- Increase engagement of local government actors in the field of local development, especially young government officials and planning with disaster risk reduction and climate change adaptation agenda as well as to enhance city planners and decision makers’ ability and commitment to promote disaster risk reduction and climate change adaptation through relevant systems, policies, and processes.
- Learn about the Making Cities Resilient Campaign and how its tools, materials and approaches may be used to build local resilience to disasters.
- Provide an opportunity for local experts and young officials to enhance capacities with a focus on DRR action plan development and implementation based on the Making Cities Resilient Campaign 10 Essentials for making cities resilient
- Introduce and familiarize the local young experts and government officials, to South-South and Triangular Cooperation, and its’ importance in disaster risk reduction and climate change adaptation agenda.
- Serve as a platform to share good practices and exchange in-depth learning among participants, especially for exchange of knowledge and solutions between these young representatives from developing countries with regards to relevant policies, technologies and technical knowledge and know-how.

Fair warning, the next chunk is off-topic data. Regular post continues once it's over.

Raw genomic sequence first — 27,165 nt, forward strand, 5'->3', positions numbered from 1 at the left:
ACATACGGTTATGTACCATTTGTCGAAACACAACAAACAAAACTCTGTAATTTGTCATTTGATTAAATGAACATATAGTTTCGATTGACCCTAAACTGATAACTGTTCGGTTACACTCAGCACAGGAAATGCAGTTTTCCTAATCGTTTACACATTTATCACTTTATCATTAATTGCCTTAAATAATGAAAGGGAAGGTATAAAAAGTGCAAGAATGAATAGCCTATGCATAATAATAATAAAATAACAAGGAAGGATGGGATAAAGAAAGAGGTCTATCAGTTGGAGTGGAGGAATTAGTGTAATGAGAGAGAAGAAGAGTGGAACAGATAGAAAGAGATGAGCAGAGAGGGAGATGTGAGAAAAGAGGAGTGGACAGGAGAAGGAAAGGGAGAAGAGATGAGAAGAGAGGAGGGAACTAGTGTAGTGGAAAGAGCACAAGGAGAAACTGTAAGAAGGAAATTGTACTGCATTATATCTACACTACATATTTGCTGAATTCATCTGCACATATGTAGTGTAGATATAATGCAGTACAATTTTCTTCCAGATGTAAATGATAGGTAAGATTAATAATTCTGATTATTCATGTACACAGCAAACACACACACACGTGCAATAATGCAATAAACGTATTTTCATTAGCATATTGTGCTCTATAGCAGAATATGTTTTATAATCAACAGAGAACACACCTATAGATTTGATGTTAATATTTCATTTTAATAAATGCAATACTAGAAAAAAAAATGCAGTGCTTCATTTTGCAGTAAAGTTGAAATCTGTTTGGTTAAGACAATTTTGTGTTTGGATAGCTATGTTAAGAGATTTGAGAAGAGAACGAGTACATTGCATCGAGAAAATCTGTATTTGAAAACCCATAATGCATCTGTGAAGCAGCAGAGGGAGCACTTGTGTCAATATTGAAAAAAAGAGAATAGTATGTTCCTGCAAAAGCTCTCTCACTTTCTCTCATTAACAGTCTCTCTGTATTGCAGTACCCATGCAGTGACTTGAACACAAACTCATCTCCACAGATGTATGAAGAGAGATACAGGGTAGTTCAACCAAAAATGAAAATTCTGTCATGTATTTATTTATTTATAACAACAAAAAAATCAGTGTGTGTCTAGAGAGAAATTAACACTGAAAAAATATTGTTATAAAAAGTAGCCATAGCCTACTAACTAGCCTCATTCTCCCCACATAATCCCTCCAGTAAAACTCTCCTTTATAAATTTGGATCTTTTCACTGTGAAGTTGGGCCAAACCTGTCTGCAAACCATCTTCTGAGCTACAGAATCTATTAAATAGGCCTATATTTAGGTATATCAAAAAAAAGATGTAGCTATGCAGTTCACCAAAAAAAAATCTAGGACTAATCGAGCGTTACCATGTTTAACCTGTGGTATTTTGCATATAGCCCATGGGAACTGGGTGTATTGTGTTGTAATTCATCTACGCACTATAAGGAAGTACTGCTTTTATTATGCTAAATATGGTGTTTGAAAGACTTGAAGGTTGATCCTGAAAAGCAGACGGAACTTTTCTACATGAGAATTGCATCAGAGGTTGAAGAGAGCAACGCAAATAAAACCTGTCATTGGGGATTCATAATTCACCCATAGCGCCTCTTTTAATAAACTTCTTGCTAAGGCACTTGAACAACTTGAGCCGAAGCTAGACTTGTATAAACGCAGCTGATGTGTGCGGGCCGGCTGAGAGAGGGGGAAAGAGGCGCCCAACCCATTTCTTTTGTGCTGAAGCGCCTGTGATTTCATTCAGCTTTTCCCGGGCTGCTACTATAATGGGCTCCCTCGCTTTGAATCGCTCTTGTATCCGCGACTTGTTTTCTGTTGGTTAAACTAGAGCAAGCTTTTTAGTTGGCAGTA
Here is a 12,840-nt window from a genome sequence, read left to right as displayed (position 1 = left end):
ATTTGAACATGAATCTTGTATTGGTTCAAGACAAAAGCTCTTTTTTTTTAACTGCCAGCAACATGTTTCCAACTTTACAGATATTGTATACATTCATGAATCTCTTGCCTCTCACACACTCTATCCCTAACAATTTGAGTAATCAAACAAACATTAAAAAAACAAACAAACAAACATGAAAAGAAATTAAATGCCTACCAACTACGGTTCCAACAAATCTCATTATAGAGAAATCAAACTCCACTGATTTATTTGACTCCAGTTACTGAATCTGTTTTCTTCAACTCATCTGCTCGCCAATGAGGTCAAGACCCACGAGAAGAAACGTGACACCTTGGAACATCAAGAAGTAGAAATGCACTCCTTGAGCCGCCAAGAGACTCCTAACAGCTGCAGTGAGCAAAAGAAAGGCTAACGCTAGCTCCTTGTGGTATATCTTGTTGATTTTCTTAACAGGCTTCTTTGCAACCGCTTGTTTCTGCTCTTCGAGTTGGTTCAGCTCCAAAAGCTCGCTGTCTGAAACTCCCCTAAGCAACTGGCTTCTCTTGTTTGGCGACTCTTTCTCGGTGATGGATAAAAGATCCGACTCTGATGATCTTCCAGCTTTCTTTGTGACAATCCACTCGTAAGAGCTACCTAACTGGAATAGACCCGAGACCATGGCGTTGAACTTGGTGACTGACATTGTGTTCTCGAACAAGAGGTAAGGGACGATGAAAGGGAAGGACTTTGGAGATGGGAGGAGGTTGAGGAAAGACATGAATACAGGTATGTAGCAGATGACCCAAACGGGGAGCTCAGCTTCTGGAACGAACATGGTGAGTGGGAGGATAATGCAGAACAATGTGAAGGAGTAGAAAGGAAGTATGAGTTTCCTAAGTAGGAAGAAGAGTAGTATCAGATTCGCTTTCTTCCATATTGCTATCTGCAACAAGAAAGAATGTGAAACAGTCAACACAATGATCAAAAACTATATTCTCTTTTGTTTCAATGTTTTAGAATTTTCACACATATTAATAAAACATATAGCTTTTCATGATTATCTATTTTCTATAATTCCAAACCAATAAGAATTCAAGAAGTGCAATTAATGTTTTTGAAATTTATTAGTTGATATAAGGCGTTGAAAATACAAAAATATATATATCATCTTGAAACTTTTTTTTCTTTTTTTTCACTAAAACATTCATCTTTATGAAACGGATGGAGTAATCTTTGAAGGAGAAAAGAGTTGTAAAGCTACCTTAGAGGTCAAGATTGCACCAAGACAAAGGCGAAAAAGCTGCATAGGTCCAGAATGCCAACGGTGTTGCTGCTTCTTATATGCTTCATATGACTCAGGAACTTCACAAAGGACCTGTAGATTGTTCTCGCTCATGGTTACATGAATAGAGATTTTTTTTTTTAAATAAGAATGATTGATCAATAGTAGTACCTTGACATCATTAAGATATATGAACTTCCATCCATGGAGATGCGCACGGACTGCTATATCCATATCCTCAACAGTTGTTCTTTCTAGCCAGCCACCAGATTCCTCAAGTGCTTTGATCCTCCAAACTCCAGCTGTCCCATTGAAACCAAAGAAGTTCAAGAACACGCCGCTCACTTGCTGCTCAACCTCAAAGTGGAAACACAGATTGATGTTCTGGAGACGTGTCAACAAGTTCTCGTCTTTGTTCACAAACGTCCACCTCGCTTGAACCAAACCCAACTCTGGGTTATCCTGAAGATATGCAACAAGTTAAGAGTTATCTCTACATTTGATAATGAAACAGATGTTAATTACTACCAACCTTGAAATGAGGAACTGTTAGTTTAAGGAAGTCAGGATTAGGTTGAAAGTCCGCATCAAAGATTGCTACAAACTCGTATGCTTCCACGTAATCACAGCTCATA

- Expected Outcomes
Trained cadres of national and local young government officials, equipped with knowledge and tools in making cities resilient with a focus on the development and implementation of local DRR strategies and action plans in alignment with the national DRR strategies and Sendai Framework.
Local and national government officials in charge of disaster risk reduction and management, urban development and planning; national associations of municipalities; urban resilience practitioners as well as civil society, private sector, and academia. The course is open to all applicants from both developed and developing countries, especially young experts and officials. Participants from Least Developed Countries (LDC) and Small Island Developing countries are highly encouraged.
All participants completing 75% attendance will receive a certificate of participation